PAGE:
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Dec. 2, 2010 Volume 32, No. 14

With model, researcher goes back in time to study impact of farming


Simulation can improve conservation efforts

Uunderstanding the impact of agriculture on over time is tricky when you don’t have much information about what the land was like before it was farmed.

But a University of Missouri graduate student found a way to go back in time to revisit fields in their pristine state by creating a computer model that can simulate the effects of 100 years of farming on claypan soils.

Ashish Mudgal, who recently completed his doctorate in soil science at MU, took detailed measurements of the soil properties of two 80-acre claypan fields — one, a native prairie that had never been farmed; and another that had been under cultivation for more than a century.

Mudgal incorporated the data, along with satellite images and aerial photographs taken between 1930 and 1990, into a model developed by researchers at Texas A&M University called APEX (Agricultural Policy Environment eXtender), which estimated changes in runoff, erosion, and the flow of sediment, nutrients and herbicides.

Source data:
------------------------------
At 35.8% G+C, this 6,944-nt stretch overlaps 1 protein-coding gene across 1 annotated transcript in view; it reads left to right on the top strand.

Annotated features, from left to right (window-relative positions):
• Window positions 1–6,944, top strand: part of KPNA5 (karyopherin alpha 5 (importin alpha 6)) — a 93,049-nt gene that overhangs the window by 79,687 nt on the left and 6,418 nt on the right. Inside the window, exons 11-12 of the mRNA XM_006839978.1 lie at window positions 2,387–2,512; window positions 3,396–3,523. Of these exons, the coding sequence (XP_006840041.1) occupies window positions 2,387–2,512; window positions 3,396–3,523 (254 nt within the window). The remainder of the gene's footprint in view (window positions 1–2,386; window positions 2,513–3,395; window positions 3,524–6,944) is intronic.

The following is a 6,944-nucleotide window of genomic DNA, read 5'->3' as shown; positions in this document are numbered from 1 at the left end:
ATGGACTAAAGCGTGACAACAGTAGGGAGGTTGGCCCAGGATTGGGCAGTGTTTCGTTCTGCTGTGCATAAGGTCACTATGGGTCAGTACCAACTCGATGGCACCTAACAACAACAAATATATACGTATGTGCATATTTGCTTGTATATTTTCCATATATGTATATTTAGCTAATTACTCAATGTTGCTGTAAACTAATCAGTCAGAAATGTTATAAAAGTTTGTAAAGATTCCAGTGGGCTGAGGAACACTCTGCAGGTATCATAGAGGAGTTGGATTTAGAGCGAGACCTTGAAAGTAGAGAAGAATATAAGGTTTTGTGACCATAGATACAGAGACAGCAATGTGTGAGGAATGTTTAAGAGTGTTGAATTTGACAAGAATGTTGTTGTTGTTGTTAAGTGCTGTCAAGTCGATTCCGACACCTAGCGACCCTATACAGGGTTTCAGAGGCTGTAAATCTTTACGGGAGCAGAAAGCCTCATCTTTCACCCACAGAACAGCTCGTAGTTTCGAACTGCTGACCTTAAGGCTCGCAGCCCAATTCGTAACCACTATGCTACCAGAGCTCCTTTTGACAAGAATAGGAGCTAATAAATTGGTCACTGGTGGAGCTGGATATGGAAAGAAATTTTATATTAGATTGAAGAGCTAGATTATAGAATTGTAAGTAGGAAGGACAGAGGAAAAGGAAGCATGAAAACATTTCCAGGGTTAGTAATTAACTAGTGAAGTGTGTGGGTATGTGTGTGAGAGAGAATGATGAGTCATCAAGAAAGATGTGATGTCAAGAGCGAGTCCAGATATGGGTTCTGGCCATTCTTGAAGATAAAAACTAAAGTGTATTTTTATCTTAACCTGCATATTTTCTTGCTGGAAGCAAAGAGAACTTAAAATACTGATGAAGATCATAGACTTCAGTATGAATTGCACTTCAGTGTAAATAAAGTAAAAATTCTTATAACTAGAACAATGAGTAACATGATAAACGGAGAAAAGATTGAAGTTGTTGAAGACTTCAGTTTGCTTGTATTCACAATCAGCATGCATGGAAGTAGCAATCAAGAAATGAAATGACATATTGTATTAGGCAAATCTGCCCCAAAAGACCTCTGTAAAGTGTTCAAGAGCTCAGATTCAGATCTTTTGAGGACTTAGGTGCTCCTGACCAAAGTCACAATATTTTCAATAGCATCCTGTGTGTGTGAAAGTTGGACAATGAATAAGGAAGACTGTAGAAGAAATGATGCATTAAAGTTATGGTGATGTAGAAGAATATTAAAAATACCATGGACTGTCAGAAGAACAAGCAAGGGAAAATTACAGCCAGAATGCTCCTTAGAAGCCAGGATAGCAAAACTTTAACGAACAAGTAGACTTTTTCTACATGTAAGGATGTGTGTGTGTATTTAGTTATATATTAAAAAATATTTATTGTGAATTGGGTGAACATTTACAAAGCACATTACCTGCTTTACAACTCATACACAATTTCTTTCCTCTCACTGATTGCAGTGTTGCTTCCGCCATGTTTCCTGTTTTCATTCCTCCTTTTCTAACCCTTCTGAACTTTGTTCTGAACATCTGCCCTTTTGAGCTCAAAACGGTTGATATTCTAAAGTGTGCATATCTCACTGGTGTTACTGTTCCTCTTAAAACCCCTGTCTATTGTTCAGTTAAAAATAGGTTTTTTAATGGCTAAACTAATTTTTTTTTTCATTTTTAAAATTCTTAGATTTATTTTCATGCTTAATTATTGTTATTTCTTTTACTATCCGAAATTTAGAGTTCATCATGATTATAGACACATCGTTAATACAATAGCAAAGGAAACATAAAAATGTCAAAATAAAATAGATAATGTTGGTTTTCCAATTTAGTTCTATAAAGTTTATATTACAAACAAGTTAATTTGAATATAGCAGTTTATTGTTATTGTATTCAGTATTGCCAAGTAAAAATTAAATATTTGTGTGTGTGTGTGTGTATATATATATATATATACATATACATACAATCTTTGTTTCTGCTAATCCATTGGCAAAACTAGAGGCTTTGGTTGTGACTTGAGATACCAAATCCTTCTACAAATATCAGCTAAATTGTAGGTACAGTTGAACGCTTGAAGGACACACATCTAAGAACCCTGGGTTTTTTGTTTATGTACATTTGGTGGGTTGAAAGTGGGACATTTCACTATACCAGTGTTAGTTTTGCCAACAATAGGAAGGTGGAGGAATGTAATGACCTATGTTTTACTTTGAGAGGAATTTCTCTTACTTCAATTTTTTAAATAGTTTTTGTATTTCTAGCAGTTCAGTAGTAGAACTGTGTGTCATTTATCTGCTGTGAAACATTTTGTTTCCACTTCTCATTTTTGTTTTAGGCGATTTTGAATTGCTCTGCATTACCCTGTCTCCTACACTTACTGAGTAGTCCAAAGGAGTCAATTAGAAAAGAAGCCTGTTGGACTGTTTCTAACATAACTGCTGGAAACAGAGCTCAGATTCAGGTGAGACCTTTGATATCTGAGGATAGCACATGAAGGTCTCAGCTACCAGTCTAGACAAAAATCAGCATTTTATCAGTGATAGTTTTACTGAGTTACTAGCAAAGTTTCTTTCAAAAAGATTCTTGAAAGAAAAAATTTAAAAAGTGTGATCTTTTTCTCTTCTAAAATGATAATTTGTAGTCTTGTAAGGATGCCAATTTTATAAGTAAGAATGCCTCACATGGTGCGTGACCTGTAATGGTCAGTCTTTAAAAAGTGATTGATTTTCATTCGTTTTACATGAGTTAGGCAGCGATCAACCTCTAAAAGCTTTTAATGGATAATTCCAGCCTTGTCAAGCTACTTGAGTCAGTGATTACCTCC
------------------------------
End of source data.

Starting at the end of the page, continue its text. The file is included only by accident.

The model showed that, after 100 years of simulated row-crop farming, the average annual runoff of the herbicide atrazine increased 82 percent. Meanwhile, corn yields declined by 39 percent and soybean yields fell by 75 percent.

The study also suggests that on claypan soils, the farmland that often presents the greatest environmental challenges also tends to be less productive.

 “These results show that the restoration of agricultural lands would be beneficial not only to enhance crop yields but also to reduce nonpoint-source pollution,” Mudgal said.

Findings from simulations like this can help farmers, policymakers and conservation agents make better decisions to reduce the environmental impact and enhance productivity of farmland.

Mudgal’s study was funded in part by the Conservation Effects Assessment Project (CEAP), a long-range national effort by the U.S. Department of Agriculture to measure the impact of conservation practices on agricultural land and water quality.

Although conservation practices can’t replace soil that has been lost over time, they can return properties such as the soil’s water infiltration capacity to something closer to the original state. Studies such as Mudgal’s can help CEAP devise scientifically sound tools to gauge the effectiveness of conservation practices, which are designed to control erosion, maintain soil productivity, protect watersheds and enhance wildlife habitat.

Such tools can provide guidance for bringing retired land back into production and for targeting conservation efforts where they can do the most good, Mudgal said.